In “MRS. McGINTY’S DEAD”, the lodger of a dead charwoman is convicted of her murder and sentenced to be executive. Superintendent Spence, the case’s investigating officer, suspects that James Bentley is innocent of Mrs. McGinty’s murder and asks Hercule Poirot to investigate the case for him. Poirot travels to the village of Broadhinny and discovers that Mrs. McGinty had often worked as a cleaner at the houses of people in the village. He also discovers among her possessions a newspaper published a few days before her death and that a particular article had been cut out, which he later discovers was about four women connected with famous murder cases. Mrs. McGinty had also purchased a bottle of ink from a local shop. Poirot concludes that Mrs. McGinty had recognized one of the four women and had written to the newspaper for more information. One of Mrs. McGinty’s cleaning learned of her discovery and killed her before she could talk.

After my recent viewing of “MRS. McGINTY’S DEAD”, I realized that I did this movie a disservice by paying scant attention to it during my earlier viewings. The movie proved to be very entertaining and a worthy adaptation of a novel that has long been a favorite of mine. First of all, Christie created an intriguing, yet entertaining mystery that kept me guessing, until the last pages. And both Dear and director Ashley Pierce did an excellent job in translating Christie’s story to the screen, maintaining its drama with links to the mysterious past and humor. Speaking of the latter, “MRS. McGINTY’S DEAD” proved to be one of the funniest Poirot mysteries I have ever come across. Since this story is a “village mystery”, a rarity for a Poirot story, audiences get to witness the Belgian-born sleuth struggle as a guest at an untidy country manor-turned-guesthouse. The movie also dealt with Ariadne Oliver’s frustrating collaboration with a playwright, who wants to adapt (meaning change) one of her Sven Hjerson novels. And the movie provides plenty of laughs from both story arcs. I do have one major regret regarding Dear and Pierce’s adaptation of Christie’s novel – they never included that fabulous scene in which Poirot revealed the murderer by giving the latter a major scare with the murder weapon. It was such a memorable scene that I felt some regret that it had not been included in the movie.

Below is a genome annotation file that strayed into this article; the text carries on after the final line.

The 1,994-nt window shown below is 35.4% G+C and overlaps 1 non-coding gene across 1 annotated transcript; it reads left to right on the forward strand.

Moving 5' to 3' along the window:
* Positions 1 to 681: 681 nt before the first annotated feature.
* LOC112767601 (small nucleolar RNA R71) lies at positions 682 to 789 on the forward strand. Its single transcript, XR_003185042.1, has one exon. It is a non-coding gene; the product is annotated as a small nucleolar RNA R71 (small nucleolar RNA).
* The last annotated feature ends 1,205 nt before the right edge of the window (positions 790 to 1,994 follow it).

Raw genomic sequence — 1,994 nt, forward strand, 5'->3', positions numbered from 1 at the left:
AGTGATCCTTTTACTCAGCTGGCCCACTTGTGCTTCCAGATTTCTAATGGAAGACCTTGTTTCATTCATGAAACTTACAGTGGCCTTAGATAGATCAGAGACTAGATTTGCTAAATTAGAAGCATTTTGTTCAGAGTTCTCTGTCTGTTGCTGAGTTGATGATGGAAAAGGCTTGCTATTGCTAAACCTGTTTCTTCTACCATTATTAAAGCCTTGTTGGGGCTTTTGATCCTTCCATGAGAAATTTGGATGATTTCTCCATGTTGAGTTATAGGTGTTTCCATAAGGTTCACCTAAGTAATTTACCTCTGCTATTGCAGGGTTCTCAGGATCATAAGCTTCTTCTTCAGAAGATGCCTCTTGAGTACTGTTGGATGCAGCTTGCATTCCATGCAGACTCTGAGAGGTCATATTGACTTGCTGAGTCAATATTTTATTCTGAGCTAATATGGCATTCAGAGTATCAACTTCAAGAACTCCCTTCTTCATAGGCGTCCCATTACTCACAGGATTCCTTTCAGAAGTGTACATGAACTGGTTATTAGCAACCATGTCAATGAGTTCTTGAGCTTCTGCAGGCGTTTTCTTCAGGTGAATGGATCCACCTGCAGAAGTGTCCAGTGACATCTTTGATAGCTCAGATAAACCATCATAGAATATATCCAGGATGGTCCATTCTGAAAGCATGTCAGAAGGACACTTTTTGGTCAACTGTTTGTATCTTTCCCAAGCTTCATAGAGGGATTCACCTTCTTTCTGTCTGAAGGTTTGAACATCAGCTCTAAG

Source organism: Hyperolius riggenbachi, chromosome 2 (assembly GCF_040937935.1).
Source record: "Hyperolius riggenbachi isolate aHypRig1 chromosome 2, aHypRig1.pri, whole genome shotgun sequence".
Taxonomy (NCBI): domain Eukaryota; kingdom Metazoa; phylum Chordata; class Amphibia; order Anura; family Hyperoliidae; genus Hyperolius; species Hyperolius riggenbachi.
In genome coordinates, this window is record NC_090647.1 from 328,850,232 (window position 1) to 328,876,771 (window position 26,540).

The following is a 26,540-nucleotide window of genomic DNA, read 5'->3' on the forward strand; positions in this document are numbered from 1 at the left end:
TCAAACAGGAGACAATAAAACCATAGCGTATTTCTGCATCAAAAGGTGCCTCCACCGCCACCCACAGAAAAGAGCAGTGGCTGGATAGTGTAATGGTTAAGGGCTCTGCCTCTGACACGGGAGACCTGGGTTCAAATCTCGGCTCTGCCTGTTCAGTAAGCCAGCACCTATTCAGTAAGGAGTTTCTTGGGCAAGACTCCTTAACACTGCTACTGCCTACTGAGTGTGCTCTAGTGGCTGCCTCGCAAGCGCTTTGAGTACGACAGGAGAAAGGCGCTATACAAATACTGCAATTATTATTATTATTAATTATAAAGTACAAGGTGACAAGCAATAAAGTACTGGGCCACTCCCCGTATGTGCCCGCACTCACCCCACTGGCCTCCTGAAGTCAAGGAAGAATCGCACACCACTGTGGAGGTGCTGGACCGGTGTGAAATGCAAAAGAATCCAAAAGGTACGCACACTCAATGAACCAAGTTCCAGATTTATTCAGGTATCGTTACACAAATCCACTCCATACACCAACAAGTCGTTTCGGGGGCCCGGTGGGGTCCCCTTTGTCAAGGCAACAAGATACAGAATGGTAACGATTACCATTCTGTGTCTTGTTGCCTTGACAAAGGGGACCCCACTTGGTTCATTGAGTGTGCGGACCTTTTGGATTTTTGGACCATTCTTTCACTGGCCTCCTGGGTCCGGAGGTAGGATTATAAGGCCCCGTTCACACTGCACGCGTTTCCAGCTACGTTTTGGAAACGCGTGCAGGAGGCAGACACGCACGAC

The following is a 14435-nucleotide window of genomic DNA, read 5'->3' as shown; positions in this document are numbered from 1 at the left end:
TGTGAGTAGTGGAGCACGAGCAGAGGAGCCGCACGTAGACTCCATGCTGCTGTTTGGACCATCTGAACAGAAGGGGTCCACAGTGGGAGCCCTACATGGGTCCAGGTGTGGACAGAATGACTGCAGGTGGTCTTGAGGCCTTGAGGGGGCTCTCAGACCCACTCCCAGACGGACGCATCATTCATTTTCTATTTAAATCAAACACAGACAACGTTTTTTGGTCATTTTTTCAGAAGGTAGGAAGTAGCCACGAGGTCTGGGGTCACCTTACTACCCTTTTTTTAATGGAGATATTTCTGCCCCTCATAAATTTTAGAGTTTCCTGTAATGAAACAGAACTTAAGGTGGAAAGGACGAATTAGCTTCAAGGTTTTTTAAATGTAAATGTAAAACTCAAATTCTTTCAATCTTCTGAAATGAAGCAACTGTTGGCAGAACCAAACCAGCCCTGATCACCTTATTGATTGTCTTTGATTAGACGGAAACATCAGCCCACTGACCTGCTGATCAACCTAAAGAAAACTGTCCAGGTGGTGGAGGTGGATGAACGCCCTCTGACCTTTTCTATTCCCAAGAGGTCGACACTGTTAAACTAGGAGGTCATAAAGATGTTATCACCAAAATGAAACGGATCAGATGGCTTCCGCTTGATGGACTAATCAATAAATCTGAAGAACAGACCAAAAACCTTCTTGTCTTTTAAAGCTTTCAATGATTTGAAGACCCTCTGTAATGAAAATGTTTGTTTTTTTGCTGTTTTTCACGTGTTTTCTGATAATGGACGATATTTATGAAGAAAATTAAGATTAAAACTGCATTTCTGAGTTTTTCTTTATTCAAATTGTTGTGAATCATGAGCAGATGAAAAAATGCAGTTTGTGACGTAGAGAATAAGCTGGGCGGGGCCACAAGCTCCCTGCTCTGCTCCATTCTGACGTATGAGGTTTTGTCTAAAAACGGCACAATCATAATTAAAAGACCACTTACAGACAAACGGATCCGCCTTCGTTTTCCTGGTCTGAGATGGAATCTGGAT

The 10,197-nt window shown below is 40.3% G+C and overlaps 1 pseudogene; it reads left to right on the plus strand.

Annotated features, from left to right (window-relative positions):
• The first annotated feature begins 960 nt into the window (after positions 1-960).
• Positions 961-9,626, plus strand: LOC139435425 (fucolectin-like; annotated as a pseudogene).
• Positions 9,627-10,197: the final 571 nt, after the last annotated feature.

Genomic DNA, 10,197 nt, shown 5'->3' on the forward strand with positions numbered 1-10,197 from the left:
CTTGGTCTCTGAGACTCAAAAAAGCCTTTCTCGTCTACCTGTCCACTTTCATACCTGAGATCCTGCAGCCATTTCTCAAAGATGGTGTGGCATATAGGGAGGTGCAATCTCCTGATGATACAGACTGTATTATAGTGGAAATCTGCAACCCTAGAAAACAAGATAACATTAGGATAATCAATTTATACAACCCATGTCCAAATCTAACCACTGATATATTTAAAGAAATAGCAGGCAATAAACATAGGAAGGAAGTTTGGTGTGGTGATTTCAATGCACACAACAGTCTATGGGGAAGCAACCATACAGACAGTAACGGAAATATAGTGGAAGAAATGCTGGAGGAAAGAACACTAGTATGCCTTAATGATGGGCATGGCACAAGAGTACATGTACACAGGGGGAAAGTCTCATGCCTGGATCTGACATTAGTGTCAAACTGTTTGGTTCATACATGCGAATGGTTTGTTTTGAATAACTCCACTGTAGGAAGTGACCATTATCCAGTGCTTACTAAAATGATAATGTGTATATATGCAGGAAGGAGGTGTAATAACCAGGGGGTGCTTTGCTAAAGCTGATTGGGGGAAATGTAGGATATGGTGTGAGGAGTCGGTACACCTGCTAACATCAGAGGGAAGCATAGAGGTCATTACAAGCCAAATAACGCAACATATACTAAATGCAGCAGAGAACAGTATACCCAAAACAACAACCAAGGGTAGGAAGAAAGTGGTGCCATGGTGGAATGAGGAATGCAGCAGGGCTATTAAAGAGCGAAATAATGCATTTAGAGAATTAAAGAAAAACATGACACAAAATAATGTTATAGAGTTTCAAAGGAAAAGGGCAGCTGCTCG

The production values for “MRS. McGINTY’S DEAD” seemed top notch. Production designer Jeff Tessler and his team did an excellent job in re-creating the English countryside of the 1930s. His work was solidly supported by Miranda Cull and Paul Spriggs’ art direction and especially Sheena Napier’s costume designs. I was especially impressed by the fact that Napier did not go over-the-top with her costumes, considering the movie’s village setting. I wish I could be just as complimentary about Alan Almond’s photography. Mind you, I found his photography beautiful and rich in color. But there were scenes I wish had been filmed with more light. And I could have done without the soft-focus photography.

David Suchet gave one of his funniest performances as Poirot in this movie. Mind you, he perfectly conveyed Poirot’s pragmatic nature, intelligence and detective skills. But Suchet was hilarious as the long-suffering Poirot forced to deal with the incompetent housekeeping skills of his hosts, the Summerhayes. Zoë Wanamaker gave an equally hilarious as mystery novelist Ariadne Oliver, forced to endure playwright Robin Upward’s changes in the stage adaptation of one of her novels. And both Suchet and Wanamaker once again created magic whenever they appeared together on the screen.

“MRS. McGINTY’S DEAD” also featured some first-rate supporting performances. After his first appearance in 2006’s“TAKEN AT THE FLOOD”, Richard Hope returned as Superintendent Harold Spence, the police investigator whose dissatisfaction with James Bentley’s conviction, drew Poirot into the McGinty case. He gave a solid performance, just as he did in the 2006 movie. However, both his performance and the character did not knock my socks off. And Amanda Root’s portrayal of the doctor’s wife, Mrs. Rendell, seemed a bit over-the-top. But I did enjoy Raquel Cassidy, Mary Stockley, Sarah Smart and Paul Rhys’s performances. The latter was especially funny as the pretentious playwright, Robin Upward, who drove Mrs. Oliver crazy. But the two performances that really impressed me came from Joe Absolom, who was interesting as the wrongly convicted and anemic lodger James Bentley; and Siân Phillips, who portrayed the enigmatic and secretive Mrs. Upward with great skill and mystery.

In the end, “MRS. McGINTY” proved to be a first-rate adaptation of the 1952 novel. In fact, it was a lot better than I remembered from my first (and second) viewing. I thought it was well written by Nick Dear and directed with skill by Adrian Pearce. Most of all, it featured hilarious performances by both David Suchet and Zoë Wanamaker, who re-ignited their screen chemistry with great ease. I really enjoyed this film.

“HALLOWE’EN PARTY” (2010) Review

“HALLOWE’EN PARTY” (2010) Review

Many years have passed since I last read Agatha Christie’s 1969 novel, “Hallowe’en Party”. Although it is not considered one of Christie’s better novels, the story possessed a style that struck me as rich and atmospheric. I never forgot it. So, when I learned about ITV’s 2010 adaptation of the novel, I could not wait to see it.